Come November, Californians will have a landmark vote on their hands regarding recreational drug use.
If Proposition 19 passes it will allow residents to possess up to an ounce of marijuana and grow it in small quantities for personal use.
One of the ballot measure’s supporters is Alice Huffman, head of the state’s NAACP office. In her estimation the disproportionally large number of drug arrests of African-Americans and Hispanics will open the doors for greater social equality in law enforcement. Another key argument in favor of legalization is money, with tax revenues helping to offset the state’s severely underfunded budget.
Bishop Ron Allen, however, sees the issue from the opposite side of the fence both legally and spiritually.
Allen is the head of the International Faith Based Coalition (IFBC) which advocates for greater community involvement and social awareness to stop the flow of drugs. A former drug user himself, Allen is pastor of Greater Solomon Temple Community Church in Oak Park, Calif.
His leadership of the IFBC jells with his overall philosophy.
“We clearly understand that drugs have no religious preference,” Allen said in a telephone interview with Everyday Christian.
Allen has made waves in recent weeks calling for Huffman’s resignation. He has said her claims that pot legalization is a civil rights issue are false and that her leadership is misguided.
“We believe as a civil rights leader one important truth to understand is what causes devastation in the black community and is involved in so many rapes, murders and crimes,” he said.
He claimed that Huffman’s support of the Drug Policy Alliance,which lobbies for legalization, is creating a gateway for other harder drugs to be legalized and too much of a laissez-faire attitude about drugs for teens and young adults.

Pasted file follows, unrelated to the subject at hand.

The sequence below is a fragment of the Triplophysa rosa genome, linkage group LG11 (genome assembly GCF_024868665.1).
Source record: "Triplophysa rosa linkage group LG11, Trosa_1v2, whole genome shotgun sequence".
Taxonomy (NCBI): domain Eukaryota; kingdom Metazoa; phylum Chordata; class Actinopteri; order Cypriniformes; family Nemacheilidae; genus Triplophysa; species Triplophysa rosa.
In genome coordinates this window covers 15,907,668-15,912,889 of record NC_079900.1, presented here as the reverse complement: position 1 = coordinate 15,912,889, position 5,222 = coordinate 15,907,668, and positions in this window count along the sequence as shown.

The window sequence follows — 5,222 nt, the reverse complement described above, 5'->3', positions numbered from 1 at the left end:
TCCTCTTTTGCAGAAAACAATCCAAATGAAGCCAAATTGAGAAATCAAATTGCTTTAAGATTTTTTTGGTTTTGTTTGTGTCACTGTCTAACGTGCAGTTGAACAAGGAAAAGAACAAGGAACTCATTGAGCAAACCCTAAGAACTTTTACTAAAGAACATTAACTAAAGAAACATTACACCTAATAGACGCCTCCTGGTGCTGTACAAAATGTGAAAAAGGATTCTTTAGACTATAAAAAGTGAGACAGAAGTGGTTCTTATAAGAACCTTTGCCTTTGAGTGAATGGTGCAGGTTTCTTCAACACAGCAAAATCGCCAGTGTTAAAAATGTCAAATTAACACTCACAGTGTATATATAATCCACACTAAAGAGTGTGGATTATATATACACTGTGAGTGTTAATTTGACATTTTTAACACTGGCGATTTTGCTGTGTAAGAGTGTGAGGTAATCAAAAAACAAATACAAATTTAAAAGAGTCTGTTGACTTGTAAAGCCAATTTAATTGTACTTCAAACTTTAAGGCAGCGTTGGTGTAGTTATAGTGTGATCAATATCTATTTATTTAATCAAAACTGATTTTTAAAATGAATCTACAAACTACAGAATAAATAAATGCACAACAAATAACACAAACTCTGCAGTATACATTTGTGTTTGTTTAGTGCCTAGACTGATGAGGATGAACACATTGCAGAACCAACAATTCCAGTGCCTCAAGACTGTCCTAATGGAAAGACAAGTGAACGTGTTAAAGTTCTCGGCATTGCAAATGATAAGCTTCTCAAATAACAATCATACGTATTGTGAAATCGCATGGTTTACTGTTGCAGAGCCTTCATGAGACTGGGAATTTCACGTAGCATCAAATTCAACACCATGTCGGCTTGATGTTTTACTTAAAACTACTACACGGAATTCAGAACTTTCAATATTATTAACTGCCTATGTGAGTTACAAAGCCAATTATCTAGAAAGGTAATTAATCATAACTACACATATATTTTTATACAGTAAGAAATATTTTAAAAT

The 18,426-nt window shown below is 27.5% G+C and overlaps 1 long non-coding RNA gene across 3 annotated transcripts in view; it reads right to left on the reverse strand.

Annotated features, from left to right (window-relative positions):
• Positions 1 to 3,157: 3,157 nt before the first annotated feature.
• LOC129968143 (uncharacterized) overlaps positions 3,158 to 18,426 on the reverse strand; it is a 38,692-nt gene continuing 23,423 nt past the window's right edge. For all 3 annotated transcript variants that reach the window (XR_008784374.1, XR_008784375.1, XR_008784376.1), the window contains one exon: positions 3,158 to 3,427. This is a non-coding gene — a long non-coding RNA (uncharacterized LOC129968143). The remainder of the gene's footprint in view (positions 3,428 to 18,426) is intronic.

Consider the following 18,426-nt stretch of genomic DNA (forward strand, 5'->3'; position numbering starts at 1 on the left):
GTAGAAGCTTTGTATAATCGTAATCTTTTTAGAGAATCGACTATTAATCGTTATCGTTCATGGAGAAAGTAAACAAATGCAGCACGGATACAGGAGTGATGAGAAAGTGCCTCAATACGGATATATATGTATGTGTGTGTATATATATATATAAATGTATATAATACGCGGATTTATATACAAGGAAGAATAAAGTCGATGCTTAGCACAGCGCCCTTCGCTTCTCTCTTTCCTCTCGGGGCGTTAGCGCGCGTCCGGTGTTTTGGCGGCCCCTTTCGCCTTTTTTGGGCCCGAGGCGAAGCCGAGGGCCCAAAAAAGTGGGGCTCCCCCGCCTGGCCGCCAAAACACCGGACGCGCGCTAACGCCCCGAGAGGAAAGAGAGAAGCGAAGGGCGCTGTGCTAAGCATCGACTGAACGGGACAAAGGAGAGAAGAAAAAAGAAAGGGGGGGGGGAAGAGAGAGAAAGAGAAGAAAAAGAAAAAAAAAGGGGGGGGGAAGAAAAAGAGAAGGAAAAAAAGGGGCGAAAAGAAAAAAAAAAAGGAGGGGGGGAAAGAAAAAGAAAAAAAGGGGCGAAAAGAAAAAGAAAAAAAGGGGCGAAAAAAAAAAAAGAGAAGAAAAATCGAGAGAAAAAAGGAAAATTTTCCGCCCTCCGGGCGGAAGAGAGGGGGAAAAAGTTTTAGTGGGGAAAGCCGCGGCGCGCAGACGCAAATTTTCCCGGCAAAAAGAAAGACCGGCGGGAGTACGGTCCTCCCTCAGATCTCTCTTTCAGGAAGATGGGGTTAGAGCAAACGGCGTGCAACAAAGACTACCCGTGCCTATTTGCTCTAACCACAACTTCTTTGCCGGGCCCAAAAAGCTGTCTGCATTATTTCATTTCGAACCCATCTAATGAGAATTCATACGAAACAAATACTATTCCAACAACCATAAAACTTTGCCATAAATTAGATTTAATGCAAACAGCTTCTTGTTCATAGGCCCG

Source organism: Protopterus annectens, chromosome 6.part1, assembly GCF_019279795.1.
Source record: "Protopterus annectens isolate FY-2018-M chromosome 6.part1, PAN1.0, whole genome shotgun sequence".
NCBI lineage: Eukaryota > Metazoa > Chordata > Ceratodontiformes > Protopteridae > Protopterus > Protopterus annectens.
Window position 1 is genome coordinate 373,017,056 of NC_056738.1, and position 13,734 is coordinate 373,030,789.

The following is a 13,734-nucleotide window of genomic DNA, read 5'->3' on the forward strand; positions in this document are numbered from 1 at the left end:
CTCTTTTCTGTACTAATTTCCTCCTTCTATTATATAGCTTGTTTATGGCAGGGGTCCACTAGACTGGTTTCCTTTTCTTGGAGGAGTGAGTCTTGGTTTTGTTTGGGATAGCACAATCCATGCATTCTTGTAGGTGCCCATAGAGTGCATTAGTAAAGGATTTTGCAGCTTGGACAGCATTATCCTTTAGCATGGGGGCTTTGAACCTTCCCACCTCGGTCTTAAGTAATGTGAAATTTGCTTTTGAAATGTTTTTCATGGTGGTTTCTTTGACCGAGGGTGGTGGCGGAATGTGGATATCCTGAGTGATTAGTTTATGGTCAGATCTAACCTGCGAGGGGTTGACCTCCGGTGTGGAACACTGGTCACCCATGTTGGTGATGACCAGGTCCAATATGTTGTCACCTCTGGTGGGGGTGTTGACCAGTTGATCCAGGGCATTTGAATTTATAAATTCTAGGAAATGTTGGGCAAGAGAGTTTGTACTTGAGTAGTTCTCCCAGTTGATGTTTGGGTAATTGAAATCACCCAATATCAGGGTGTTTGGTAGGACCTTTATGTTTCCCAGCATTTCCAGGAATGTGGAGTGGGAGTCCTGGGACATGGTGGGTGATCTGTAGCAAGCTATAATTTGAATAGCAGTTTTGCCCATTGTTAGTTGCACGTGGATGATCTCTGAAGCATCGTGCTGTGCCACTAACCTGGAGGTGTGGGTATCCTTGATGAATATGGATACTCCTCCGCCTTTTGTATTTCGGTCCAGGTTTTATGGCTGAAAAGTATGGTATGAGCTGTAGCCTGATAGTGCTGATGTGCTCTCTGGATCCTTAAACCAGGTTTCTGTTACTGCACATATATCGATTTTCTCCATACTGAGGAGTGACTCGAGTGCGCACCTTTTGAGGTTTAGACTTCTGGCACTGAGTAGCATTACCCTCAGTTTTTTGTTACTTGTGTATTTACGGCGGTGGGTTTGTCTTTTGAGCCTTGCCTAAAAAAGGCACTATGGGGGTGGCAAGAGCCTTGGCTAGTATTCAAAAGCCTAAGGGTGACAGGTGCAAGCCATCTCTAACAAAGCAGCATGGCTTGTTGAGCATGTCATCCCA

“We absolutely clearly understand that if you take the fear away from drugs more youth will begin to use,” Allen said. “I am afraid of what will happen. By supporting this, the black community is giving the black man a free pass to use. Of course incarceration is going to up with the poor judgments made when people are high.
“How do you educate an intoxicated mind?”
He would like to see all the time and money being spent on the legalization effort to be used toward bolstering California’s vastly under-resourced education system and isn’t convinced the taxation would make any more of a dent than other sin taxes.
“It is the same point to be made with alcohol and tobacco,” Allen said. “This is blood money. They are going to have to target our youth to get that money, and not even a dime of it is worth it.”
Allen has spoken to and been flanked by police officers at press conferences and feels legalization would layer on additional difficulties for local law enforcement.
And of course he has a spiritual perspective on the matter.
“It is not only a social problem, it is a spiritual and moral problem,” he said. “Every religion always talks about keeping the body and clean and able to function clearly. As pastors we are seeing intoxication in our churches and tabernacles and must stand together regardless of denomination.
“We must push back so our youth can have a future without drug abuse and drug addiction.”